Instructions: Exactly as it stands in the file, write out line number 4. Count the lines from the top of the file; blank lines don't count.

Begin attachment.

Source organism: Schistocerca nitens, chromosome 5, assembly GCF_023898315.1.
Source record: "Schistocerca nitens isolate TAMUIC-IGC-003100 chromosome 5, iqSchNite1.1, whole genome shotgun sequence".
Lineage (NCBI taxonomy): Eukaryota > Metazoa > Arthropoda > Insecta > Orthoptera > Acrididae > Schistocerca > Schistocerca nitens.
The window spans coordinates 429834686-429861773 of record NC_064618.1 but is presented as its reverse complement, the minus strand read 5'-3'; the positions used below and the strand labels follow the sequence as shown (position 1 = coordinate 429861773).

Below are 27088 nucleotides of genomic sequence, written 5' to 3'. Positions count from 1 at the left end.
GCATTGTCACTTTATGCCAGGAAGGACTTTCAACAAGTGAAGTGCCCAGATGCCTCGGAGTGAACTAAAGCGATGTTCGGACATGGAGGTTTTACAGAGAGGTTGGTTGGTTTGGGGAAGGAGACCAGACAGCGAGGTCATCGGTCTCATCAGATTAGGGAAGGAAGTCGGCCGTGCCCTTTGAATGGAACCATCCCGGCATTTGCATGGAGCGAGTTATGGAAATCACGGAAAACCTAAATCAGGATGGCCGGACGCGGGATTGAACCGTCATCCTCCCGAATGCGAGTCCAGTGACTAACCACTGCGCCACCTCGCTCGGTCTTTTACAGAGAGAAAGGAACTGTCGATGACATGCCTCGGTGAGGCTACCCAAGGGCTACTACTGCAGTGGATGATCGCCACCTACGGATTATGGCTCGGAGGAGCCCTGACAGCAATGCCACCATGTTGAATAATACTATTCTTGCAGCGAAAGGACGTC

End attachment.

The window spans coordinates 429834686-429861773 of record NC_064618.1 but is presented as its reverse complement, the minus strand read 5'-3'; the positions used below and the strand labels follow the sequence as shown (position 1 = coordinate 429861773).